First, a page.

A Real Connection
by Koby Frank
Data Data Everywhere. Ideally, analysts should spend their time doing two things: (1) manipulating raw data, and (2) gaining insight from it. These two steps, broadly speaking, are both interesting and nontrivial. If done well, they are the drivers behind good policy-making or engineering or a healthy supply chain or good purchase order decisions. There is, however, a silent step zero to this process: getting the raw data in the first place. This step is not particularly profound. Though step zero should not take up much of anyone’s time, it can often take most of the time.
Data can live in many places. In fact, the modern data ecosystem is quite fractured. There are “data warehouses” like Snowflake and Amazon Redshift, where spreadsheet-type files are stored in the cloud and indexed for fast retrieval and querying. There are “data lakes” provided by Amazon, Google, Databricks, and other vendors, where information of any sort can be tossed into storage without being filed, allowing for more flexibility and fewer formatting constraints. There is data living locally, spread around on employee computers, and with vendors of all sorts — Google Sheets, Shopify, SAP, Salesforce, bank transactions and Instagram Business and so on.
Extracting data from one of these sources and moving it to a place where you can manipulate and gain insight from it can be particularly cumbersome. In general, it’s a manual process. Maybe your data is not in the correct format to be read into its destination. Maybe it’s updated weekly or daily or hourly, and each time it’s updated someone has to export the data all over again, an exercise that cannot be particularly enjoyable.
What’s a Data Connector? Hence data connectors. Through our data connectors, users have access to over 130 sources of data from within the Ikigai platform. These connectors incrementally sync with the source, providing the user a live linkage between the source of the data and Ikigai, where they can manipulate, visualize, and export the data with human-in-the-loop. Ikigai uses a collection of existing libraries of data sources (e.g., Fivetran and Plaid), as well as internally built-out connections less commonly provided by vendors (e.g., Snowflake), to provide users with an easy interface when pulling in their data. The process usually involves a single step — inputting a few fields about the path to the specific data, and, if necessary, entering your credentials. After that, Ikigai handles the rest. We keep this connection up-to-date, always grabbing the most recent snapshot of your data from the source, and handle all of your permissions to the data in the backend.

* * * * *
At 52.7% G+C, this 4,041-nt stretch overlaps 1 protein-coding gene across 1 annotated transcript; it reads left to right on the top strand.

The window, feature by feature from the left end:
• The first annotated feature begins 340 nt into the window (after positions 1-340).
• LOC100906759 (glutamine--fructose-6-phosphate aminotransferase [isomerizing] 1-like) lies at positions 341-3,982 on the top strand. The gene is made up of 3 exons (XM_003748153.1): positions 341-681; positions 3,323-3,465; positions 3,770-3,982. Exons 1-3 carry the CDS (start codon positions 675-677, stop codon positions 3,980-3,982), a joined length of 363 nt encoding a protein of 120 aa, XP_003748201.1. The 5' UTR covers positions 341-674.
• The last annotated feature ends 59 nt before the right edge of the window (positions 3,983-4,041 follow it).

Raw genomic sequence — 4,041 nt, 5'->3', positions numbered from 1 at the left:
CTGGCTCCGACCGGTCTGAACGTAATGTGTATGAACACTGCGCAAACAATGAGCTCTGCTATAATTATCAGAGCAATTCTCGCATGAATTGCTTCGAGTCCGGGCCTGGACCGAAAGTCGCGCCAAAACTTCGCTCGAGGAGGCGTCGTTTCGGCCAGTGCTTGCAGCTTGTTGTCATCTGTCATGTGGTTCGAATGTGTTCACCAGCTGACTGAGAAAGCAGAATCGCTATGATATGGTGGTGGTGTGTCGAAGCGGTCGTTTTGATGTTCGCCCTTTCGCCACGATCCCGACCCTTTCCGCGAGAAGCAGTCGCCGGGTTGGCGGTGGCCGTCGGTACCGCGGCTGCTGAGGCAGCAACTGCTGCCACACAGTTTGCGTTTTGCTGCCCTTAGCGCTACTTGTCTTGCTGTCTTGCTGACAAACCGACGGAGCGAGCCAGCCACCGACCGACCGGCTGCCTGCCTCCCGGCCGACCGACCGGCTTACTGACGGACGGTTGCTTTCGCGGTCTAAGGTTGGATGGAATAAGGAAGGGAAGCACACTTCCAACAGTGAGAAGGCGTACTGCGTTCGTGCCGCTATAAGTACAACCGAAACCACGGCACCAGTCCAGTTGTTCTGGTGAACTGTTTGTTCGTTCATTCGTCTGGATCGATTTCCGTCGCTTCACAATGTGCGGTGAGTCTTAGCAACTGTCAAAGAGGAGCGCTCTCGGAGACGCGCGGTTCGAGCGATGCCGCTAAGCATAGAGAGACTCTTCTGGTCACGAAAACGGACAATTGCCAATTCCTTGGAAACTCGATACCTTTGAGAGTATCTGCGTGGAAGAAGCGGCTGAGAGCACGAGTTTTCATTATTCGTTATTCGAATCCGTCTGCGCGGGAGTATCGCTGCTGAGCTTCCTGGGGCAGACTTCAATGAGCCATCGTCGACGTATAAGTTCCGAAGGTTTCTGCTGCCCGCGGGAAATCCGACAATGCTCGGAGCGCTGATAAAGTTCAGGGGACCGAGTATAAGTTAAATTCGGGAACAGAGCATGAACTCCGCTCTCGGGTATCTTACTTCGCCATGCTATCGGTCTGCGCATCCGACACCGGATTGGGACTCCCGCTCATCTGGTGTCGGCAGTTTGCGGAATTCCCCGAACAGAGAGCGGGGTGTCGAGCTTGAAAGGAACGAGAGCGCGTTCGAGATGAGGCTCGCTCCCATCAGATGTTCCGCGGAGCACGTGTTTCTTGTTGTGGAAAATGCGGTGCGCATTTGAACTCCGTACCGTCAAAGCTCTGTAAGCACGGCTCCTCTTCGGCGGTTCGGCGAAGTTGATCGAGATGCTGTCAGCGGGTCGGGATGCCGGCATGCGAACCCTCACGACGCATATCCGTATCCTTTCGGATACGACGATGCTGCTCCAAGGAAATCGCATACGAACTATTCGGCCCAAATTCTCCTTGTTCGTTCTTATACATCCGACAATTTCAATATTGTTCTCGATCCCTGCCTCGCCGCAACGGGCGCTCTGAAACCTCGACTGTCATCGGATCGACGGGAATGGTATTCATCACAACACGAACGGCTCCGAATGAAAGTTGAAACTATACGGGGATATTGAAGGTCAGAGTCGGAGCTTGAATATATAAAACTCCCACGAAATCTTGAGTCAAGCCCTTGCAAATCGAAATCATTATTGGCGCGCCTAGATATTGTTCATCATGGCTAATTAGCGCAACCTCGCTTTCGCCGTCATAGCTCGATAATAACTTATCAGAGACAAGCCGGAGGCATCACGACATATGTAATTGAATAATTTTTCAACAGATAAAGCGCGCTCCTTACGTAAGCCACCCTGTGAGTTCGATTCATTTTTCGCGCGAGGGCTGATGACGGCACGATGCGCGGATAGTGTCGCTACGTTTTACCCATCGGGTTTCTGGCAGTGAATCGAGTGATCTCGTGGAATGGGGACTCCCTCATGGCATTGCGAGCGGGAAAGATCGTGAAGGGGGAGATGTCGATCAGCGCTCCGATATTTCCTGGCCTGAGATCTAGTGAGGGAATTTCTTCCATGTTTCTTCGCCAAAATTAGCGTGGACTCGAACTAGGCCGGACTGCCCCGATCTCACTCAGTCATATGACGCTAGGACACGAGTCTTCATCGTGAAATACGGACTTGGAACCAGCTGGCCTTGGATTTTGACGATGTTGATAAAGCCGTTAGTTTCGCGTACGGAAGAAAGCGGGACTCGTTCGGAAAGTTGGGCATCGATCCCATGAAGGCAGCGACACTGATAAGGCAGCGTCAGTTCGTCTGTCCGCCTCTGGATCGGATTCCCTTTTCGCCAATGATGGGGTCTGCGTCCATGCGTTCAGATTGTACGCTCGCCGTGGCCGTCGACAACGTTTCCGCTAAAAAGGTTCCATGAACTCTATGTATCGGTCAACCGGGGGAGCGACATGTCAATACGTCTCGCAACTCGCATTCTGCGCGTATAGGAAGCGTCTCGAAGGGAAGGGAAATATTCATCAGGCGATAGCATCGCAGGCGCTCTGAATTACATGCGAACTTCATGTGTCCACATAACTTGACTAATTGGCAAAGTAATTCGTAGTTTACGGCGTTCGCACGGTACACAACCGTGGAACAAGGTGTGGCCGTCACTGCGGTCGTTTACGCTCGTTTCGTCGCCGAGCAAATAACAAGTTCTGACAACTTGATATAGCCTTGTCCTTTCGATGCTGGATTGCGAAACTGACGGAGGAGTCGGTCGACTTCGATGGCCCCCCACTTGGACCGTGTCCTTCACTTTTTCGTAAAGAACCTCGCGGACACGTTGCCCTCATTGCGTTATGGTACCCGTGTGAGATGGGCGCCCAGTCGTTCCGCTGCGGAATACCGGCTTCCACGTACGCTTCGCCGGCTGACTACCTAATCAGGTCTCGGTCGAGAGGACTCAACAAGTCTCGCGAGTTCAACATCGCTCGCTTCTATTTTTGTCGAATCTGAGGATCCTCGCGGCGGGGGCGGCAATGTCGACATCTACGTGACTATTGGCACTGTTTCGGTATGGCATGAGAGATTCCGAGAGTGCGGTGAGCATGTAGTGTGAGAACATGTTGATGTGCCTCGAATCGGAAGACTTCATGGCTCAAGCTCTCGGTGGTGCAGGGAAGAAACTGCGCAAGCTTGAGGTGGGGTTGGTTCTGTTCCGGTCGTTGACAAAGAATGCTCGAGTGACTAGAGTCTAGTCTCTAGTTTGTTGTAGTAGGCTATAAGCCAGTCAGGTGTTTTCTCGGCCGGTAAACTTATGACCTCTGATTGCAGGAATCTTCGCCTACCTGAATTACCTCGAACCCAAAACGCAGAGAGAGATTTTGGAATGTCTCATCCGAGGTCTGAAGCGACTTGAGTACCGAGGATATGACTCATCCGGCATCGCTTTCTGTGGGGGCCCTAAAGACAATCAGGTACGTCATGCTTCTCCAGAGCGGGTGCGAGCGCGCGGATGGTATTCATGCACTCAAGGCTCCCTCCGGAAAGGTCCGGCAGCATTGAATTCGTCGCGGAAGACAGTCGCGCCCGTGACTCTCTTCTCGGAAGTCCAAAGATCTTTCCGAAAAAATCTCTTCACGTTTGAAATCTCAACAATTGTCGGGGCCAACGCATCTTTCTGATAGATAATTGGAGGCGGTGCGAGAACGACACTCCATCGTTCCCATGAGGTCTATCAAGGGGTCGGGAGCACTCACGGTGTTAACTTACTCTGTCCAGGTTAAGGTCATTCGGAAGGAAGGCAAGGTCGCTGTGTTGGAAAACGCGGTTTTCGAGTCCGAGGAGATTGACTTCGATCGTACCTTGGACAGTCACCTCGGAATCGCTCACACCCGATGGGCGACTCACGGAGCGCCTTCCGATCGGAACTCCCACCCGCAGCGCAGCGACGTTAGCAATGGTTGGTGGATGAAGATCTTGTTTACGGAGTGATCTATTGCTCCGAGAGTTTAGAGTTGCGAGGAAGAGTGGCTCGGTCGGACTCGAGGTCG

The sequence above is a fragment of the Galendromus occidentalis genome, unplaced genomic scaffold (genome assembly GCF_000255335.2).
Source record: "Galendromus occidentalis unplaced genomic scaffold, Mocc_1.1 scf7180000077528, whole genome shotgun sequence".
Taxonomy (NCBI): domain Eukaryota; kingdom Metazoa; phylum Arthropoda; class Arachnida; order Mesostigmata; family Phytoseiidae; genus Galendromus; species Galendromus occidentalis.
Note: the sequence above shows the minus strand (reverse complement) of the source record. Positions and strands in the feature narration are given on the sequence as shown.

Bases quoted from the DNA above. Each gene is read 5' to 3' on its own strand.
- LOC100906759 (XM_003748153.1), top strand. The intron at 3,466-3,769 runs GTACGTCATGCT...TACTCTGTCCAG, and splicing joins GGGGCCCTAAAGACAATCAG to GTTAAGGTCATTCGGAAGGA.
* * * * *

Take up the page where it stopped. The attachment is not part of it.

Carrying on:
Of course, there are more than 130 sources of data in the world. For those sources we do not yet support, the more advanced user can create what we call a custom connector — with custom python code or our web-scraping capabilities, users can extract data from anywhere on the internet. Just like with our out-of-the-box connectors, Ikigai handles the incremental loading and syncing of this data to always keep it up-to-date.
Open Authorization. Many of Ikigai’s internally built-out connectors use Open Authorization, or OAuth. OAuth is a protocol for letting applications connect with one another without passing around actual user credentials. For instance, Plaid allows Ikigai to securely get transaction data from thousands of banks. Users authenticate from within Plaid or their own bank’s website, and instead of seeing those credentials, Ikigai receives tokens we show to the bank to prove we are authorized. These tokens are attached to our own client account, meaning nobody but us could use them to authorize themselves with the bank.
For the user, it is as easy as choosing your bank and entering your credentials. After doing so, Ikigai utilizes Plaid to get a full record of transactions made in that bank account, including the amount, date, location, and category involved in each transaction, along with other relevant fields. With this data inside of Ikigai, users can then move to gaining insight from it — tracking a budget, visualizing how much is spent on each category, and so on.
Another application we connect with using OAuth is Snowflake. Snowflake is perhaps the most popular and user-friendly data warehouse on the market. It is, however, not widely available to connect to, or requires users to download and configure database drivers on their local machines. Ikigai connects to Snowflake without this hassle. Similar to Plaid, we use OAuth instead of handling any user credentials.
The following table is a summary of how Ikigai achieves OAuth connection to Plaid and Snowflake. While there is a lot going on in the backend, for the user it can be a sub-sixty-second process.
About the Author
Koby Frank (Backend Software Engineer)
Koby Frank works on building out data connector capabilities, among other features, at Ikigai. He is a recent graduate from the University of Pennsylvania, where he received a Bachelor’s degree in Mathematics and Computer Science.